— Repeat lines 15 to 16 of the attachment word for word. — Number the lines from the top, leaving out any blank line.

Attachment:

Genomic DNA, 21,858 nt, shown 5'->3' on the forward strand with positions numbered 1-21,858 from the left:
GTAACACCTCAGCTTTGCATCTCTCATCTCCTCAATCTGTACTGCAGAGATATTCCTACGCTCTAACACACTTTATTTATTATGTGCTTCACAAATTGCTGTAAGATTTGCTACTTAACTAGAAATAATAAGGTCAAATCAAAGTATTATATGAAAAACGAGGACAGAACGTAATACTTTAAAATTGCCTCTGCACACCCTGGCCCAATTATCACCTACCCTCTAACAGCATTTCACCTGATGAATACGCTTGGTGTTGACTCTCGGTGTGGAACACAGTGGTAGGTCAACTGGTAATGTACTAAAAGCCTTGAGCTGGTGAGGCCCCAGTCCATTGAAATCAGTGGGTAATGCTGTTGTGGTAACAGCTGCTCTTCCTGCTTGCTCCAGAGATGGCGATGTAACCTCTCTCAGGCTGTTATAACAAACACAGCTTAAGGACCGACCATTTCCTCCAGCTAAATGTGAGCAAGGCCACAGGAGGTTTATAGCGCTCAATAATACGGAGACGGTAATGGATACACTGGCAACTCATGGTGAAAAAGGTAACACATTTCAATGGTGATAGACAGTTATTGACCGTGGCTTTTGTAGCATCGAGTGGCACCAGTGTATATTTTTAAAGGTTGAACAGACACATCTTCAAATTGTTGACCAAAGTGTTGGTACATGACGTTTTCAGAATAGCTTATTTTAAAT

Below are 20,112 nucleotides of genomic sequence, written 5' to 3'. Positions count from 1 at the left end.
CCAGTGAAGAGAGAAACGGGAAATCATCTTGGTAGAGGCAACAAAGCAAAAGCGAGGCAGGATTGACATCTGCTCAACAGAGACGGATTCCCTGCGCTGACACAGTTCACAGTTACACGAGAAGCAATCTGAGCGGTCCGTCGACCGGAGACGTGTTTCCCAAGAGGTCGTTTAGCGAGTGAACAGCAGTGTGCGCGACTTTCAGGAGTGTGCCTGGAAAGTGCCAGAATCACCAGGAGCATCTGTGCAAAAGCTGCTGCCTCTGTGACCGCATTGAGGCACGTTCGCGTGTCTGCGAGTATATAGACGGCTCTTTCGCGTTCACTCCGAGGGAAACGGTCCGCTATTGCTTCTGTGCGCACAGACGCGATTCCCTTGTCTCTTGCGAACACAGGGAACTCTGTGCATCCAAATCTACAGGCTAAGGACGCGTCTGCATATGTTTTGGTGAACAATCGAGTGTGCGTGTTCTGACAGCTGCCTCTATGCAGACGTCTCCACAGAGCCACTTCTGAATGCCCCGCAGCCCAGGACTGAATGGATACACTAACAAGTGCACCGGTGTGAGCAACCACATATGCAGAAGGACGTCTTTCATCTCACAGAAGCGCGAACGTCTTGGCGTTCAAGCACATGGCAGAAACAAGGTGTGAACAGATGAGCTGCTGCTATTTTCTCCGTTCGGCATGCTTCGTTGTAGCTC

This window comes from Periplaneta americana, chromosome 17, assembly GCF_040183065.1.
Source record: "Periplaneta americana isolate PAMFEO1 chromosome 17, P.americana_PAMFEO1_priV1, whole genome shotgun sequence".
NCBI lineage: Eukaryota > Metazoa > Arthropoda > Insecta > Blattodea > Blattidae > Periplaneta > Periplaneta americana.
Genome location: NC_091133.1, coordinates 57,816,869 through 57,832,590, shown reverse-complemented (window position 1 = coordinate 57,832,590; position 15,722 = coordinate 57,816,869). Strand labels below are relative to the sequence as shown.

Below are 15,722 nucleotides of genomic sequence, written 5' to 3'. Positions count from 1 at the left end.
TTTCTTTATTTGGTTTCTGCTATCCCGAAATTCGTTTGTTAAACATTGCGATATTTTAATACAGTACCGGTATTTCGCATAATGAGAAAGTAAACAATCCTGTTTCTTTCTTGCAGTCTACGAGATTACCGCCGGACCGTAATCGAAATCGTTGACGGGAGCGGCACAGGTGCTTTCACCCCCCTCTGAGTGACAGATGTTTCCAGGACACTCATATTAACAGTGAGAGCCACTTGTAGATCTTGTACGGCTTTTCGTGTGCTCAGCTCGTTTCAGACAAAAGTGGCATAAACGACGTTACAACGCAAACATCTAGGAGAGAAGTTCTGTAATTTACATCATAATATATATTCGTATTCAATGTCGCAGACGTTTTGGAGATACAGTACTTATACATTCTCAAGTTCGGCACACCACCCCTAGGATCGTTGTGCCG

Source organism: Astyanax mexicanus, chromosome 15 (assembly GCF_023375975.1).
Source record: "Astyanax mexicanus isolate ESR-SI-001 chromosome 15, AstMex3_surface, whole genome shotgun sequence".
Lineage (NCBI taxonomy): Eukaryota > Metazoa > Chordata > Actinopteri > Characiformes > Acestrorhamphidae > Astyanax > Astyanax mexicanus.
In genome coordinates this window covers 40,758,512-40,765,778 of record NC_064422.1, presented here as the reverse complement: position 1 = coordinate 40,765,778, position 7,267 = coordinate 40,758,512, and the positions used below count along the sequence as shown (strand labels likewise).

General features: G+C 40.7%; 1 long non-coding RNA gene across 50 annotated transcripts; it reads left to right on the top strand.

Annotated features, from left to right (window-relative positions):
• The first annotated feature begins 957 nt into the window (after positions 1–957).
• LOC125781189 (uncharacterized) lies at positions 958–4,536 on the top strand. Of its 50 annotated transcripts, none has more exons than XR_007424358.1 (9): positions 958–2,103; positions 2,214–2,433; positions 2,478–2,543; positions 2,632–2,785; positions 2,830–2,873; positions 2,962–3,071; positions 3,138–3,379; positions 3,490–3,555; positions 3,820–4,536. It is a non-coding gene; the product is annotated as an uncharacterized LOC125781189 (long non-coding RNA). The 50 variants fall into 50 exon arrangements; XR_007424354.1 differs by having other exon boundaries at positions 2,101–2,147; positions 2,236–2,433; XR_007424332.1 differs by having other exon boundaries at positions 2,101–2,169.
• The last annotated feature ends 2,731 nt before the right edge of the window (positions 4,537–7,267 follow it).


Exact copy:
General features: G+C 40.7%; 1 long non-coding RNA gene across 50 annotated transcripts; it reads left to right on the top strand.

Annotated features, from left to right (window-relative positions):